The Sailor's Tear – Sunderland
Two imprints from the same copper plate, the first with coloured enamels, and likely earlier, c1840s. The second is from a jug with the inscription 'Robert & Margaret Gove' and dated 1850, and the third from a jug with an inscription for 1855. By that date, the transfer plate had been reengraved. The ship acquires a flag on top and the shape of the water beneath it changes.
The transfer has a unique flaw – a long downstroke on the letter 'H' at the start of the poem's first line. The details from the items above, respectively, showing that the do come from the same copper plate.
The jug below has a transfer of Robert Peel, c1850.
Garrison Pottery later imprints
The mug above has the flaw on the letter 'H' still visible but the bowl does not. Both C 1860 with similar enamel decoration.
It is hard to date these Newbottle-attributed items. The plaque below could be as early as the 1840s. The transfer has very distinctive lettering.
There's a scratch running through the word 'friends' and then down to 'wife' and appears to become more pronounced over time. In the left imprint below, from the plaque, there is no trace of the scratch, suggesting this is an earlier item (pre-scratch). The middle detail is from the first bowl below, and the right imprint from the jug.
A bowl with the whole range of Newbottle maritime transfers, presumably side by side on the same copper plate.
A jug with darker lustre, perhaps from the 1850s.
Below a wash ewer and bowl with faded lustre decoration, and a lidded pot with flowers on the lid.
The scratch is much more pronounced on this bowl and appears to have widened over time.
Scott and Sons, Southwick Pottery, 1829–1841.
Above, two tankards with the printed mark under the verse 'Scott & Sons Southwick'. Below, a nice crisp image of the transfer on an eel pot, but trimmed to fit, so the maker's mark is missing.
Below a jug with the same transfer.
The decoration around the collar of the jug and under the spout is typical of Scott's pottery and was used as late as 1860. This jug c1840.
Scott Brothers and Co, Southwick Pottery, 1841–1872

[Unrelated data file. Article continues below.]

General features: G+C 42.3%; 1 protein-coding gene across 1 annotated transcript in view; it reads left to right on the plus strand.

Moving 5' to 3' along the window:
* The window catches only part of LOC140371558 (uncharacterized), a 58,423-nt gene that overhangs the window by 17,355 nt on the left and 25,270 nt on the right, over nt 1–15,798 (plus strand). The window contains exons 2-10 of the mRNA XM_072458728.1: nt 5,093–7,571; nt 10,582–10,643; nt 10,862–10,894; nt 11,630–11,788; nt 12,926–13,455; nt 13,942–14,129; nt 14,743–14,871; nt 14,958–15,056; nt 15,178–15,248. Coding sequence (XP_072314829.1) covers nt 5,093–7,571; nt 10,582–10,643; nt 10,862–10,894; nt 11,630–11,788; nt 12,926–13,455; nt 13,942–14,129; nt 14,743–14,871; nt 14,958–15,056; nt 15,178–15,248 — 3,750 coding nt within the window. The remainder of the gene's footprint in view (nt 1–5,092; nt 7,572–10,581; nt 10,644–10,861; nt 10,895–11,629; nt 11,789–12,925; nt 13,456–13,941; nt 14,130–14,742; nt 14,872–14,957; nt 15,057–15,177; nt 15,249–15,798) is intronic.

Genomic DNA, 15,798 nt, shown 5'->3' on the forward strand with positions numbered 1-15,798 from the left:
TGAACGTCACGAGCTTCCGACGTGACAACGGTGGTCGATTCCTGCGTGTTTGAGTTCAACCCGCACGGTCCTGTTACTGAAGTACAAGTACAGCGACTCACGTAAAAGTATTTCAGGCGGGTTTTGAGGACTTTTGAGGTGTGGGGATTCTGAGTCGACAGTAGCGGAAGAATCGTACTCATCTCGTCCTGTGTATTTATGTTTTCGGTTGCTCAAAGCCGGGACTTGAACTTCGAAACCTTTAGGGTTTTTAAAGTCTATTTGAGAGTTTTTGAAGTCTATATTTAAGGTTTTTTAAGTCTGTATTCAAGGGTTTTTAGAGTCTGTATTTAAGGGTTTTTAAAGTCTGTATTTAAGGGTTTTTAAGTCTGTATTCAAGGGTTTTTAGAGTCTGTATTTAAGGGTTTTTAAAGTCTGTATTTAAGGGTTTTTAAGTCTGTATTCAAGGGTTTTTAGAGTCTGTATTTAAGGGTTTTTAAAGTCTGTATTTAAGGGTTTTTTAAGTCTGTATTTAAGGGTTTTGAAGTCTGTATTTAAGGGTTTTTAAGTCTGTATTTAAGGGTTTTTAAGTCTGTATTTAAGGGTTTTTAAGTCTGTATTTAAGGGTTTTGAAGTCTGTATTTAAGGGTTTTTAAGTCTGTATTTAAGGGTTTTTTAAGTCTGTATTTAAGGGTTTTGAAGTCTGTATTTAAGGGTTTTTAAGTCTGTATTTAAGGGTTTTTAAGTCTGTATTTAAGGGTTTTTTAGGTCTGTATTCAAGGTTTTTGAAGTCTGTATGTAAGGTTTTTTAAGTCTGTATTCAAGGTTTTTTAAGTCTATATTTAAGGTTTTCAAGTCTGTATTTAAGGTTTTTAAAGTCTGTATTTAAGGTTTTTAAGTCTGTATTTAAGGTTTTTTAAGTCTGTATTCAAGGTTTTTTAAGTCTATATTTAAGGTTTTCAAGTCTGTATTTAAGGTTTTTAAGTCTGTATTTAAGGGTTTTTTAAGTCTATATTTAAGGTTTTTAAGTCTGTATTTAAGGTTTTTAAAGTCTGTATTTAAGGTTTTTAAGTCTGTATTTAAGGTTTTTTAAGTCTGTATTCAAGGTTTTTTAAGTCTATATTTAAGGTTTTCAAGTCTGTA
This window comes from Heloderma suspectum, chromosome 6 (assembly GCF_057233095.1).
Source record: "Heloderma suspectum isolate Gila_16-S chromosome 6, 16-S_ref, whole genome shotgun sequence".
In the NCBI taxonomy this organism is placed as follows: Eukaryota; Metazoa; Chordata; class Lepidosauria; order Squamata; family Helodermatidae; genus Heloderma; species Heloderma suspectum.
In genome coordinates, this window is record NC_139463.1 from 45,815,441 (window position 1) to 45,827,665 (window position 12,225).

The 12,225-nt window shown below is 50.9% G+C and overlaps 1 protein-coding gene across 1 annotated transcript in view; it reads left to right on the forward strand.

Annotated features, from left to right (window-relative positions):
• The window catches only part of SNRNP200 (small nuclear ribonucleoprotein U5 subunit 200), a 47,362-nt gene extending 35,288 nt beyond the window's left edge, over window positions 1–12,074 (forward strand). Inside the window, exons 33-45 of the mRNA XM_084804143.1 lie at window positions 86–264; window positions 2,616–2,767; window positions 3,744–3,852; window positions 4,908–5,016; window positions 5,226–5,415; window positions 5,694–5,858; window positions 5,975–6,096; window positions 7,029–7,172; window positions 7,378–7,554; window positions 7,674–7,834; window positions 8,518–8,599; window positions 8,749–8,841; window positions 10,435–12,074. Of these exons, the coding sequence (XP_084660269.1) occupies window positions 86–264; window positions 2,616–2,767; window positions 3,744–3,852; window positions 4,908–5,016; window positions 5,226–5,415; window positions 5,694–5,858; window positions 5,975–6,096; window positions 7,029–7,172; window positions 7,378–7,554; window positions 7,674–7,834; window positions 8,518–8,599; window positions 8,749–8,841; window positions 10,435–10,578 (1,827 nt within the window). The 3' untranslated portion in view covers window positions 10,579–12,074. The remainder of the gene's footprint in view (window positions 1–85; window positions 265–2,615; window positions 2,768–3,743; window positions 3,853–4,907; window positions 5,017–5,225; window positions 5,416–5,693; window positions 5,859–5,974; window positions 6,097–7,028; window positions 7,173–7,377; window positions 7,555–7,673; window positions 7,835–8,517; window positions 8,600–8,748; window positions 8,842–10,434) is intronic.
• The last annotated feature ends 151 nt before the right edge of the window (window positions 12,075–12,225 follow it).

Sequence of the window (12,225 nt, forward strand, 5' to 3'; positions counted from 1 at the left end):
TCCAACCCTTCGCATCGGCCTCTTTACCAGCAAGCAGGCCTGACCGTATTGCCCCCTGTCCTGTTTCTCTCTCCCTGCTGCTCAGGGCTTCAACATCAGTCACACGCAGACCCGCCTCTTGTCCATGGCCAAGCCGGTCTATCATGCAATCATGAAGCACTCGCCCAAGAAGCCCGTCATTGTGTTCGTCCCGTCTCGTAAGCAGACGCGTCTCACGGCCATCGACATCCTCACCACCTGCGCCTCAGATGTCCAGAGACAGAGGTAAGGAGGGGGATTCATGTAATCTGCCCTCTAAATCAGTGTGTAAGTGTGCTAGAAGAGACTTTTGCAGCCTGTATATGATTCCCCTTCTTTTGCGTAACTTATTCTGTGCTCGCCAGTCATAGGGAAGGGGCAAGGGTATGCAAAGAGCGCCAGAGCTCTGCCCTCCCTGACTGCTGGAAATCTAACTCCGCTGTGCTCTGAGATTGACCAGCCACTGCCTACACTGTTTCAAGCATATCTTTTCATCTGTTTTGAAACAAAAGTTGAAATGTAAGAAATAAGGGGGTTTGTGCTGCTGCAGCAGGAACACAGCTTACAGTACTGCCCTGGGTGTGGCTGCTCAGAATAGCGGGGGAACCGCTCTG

This is the same transfer as above, but with the mark obliterated. It seems likely that the printed mark 'Scott & Sons' was erased when the partnership changed at the Southwick Pottery in 1841. Below, an example with an inscription for 1843.
The transfer on this c1847 bowl is smudged, and difficult to read (see the relevant Mariner's Compass page for more details on this attribution).
A clearer image of the transfer on a large jug. We know that the jug predates 1847 because of scratches on the Mariner's Compass transfer.
The transfer again with coloured over-enamels on a large mug, paired with the Mariner's Compass.
The Sailor's Tear – Tyneside
Carr and Patton, North Shields, 1838–1846
Two heavily lustred North Shields jugs with signature lustre decoration to the handle. The red enamel decoration is also typical of North Shields c1840.
Another jug from the 1840s with a transfer from the same copper plate. It has distinctive brick red and yellow enamel around the transfers, typical of North Shields, and neat rows of lustre strokes to the handle.
John Carr and Sons, North Shields – plate 1 (Seaham transfer)
This transfers on this bowl come from the same copper plate as the Seaham-attributed items above. However, this bowl below was likely made after the pottery's closure, which appears to be c1852. The London impressed mark was used by several Tyneside potteries when making wares for a London retailer. This particular London impress is know to have been used by Carr around 1860.
The lustre decoration around the transfer is typical of North Shields.
Attributed to Carr and Patton, 1838–1846; and
John Carr and Sons, North Shields – plate 2
A highly lustred jug, typical of the Carr & Patton partnership at North Shields in the 1840s. An engraver's slip, almost joins the 's' in 'was' with the 't' in 'the' shown in the detail below. There's also a small scratch under the 's' in 'strand'.
These faults can also be seen in the bowl below, from the John Carr period c1850. John Carr continued at the Low Lights Pottery in North Shields after his partnership with John Patton dissolved in 1846. RC Bell suggests that initially he traded as Carr & Co, but then by 1855, as John Carr & Sons.
This highly lustred and finely potted bowl could easily be confused with wares from Dixon's Garrison Pottery. However, the variations of the more common transfers that it carries (Mariners' Arms, Mariners' Compass, etc) are all found on objects attributable to Carr.